'Matter of Laugh or Death,' a humor column
By Bill Dunn
Interesting observations on this thing we call life
(appearing each week in the Republican-American newspaper, Waterbury, CT)
WHAT IF A JERK-POT WON THE JACKPOT?
There was a story in the news recently about a Lottery jackpot drawing, where one winning ticket was sold, but for many days no one came forward to claim the prize. The news media speculated on two possible scenarios: first, the person who purchased the winning ticket did not know he even had the winning ticket.
This unfortunate situation has occurred occasionally over the years. A person will buy a Lotto ticket, or receive one as a gift, and forget to check the winning numbers. So month after month a little slip of paper that is literally worth millions of dollars sits in the back corner of a desk drawer along with other valuable items, such as: broken pencils, bent paper clips, double-A batteries that have lost their charge, a bottle of fossilized White-Out, a nine-year-old melted and sticky cough drop, a Christmas card from 1997, and some business expense receipts that were supposed to be turned in during fiscal year 2002.
The other scenario speculated on by the media was that the holder of the winning ticket was taking a few days to consult with lawyers and accountants, so that when he received the huge financial prize he would already have a plan in place to invest it wisely and minimize his tax burden.
Well, the press forgot about a third scenario. It’s possible the holder of the winning ticket was taking a few days before announcing that he was about to become a millionaire, to visit all of his friends and relatives and start big arguments.
After knocking on the front door, a conversation starts something like this: “Hi Uncle Morty. It’s me. Long time no see. Hey, are you drunk again before noon? Wow, you look like hell…”
Then a few minutes later the conversation ends with a loud, “You never want to see ME again? Fine, Uncle Morty, I never want to see YOU again either!” And then the fellow walks back to his car with a big smile on his face, crosses one more name off a list, and drives across town to begin another contentious conversation by saying, “Hi Aunt Shirley. Boy, are you fat! What did you do, swallow a whole cow? And what’s that smell? Don’t you bathe anymore?”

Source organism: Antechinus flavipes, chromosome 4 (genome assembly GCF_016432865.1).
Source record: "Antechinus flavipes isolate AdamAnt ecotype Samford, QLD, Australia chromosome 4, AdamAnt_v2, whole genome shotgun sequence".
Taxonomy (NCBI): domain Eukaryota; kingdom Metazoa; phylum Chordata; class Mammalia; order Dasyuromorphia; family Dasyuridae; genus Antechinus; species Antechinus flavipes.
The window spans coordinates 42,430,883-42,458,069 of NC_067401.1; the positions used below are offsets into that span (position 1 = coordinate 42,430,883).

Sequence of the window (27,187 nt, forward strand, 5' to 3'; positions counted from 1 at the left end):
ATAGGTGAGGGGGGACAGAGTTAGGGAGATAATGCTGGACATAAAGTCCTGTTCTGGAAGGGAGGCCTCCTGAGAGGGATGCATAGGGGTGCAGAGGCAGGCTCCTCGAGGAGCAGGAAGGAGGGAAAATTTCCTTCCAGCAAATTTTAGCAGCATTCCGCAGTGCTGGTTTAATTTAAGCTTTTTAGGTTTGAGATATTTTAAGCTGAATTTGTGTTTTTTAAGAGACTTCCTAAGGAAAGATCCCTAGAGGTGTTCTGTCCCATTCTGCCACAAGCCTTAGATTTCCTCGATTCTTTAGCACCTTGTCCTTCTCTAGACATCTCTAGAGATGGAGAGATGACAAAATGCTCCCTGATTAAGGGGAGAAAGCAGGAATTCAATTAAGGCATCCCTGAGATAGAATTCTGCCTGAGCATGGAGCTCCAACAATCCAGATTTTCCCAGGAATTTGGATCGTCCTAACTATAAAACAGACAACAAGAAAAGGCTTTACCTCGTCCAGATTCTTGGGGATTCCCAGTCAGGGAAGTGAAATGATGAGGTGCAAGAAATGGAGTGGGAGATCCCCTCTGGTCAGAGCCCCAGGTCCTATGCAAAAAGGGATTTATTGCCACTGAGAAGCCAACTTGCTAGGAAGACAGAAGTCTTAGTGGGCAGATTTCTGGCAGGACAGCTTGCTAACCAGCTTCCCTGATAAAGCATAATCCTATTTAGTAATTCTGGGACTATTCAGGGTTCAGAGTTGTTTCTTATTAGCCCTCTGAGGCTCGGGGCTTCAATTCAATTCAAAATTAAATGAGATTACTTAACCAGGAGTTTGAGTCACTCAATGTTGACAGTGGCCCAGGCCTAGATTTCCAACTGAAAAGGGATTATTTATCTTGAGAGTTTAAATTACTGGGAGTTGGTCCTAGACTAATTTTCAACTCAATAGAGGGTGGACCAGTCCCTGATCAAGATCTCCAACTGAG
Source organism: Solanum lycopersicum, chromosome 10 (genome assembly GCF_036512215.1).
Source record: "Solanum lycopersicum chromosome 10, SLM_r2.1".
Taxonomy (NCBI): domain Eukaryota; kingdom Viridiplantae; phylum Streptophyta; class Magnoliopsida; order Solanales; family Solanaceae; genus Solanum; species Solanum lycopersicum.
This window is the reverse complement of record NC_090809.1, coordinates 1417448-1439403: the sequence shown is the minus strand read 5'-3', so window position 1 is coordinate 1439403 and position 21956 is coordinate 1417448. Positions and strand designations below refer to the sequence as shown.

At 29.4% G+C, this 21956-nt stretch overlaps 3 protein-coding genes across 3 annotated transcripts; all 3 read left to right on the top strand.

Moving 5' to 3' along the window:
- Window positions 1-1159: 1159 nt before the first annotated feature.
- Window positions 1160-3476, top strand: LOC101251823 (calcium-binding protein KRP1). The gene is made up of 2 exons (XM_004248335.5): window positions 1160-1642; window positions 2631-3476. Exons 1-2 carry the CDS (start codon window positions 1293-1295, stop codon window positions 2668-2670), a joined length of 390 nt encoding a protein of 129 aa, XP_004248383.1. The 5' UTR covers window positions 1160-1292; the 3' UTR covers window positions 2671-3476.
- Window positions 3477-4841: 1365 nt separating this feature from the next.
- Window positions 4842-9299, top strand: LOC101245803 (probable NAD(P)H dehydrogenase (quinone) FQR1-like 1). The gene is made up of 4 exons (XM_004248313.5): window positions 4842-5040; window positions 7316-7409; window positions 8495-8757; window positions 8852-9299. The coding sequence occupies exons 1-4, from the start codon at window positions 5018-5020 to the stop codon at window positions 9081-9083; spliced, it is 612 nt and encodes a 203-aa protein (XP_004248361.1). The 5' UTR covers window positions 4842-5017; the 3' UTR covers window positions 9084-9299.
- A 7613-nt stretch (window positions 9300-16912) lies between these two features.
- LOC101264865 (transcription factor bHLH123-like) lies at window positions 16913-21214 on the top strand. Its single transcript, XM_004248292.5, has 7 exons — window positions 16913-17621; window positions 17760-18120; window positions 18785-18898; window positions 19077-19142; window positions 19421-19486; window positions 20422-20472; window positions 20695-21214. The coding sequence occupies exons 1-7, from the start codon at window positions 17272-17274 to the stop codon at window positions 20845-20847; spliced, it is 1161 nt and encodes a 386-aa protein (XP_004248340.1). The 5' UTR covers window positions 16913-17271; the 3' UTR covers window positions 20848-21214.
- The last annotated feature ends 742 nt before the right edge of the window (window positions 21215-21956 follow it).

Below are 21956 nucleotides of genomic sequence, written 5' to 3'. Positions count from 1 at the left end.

A few days later, just imagine what Morty and Shirley—along with every neighbor, co-worker, and member of the high school graduating class of 1983—will think when they turn on the TV news and see a press conference at Lottery headquarters, featuring the person they just had a vicious argument with, being introduced as the state’s latest zillion dollar winner.
Later that evening the phone rings, and a contrite voice says, “It’s me, your Uncle Morty. Look, I’m really sorry for what I said…” But Morty is cut off with a curt, “Sorry, you made it very clear that you never want to see me again, so I will honor your wishes.” Click.
Now, of course, I would never engage in such self-centered, rude behavior, even if it drastically reduced the number of requests from family members and “long lost” pals to share the wealth. For one thing, I am way too passive-aggressive to confront someone and purposely start an argument. For another thing, I never buy Lotto tickets, which means my odds of winning the jackpot are, well, exactly the same as someone who does buy Lotto tickets. And finally, I would never purposely start arguments with my family members, neighbors, co-workers, classmates from 30 years ago, and fellow parishioners, because none of them are on speaking terms with me anyway.
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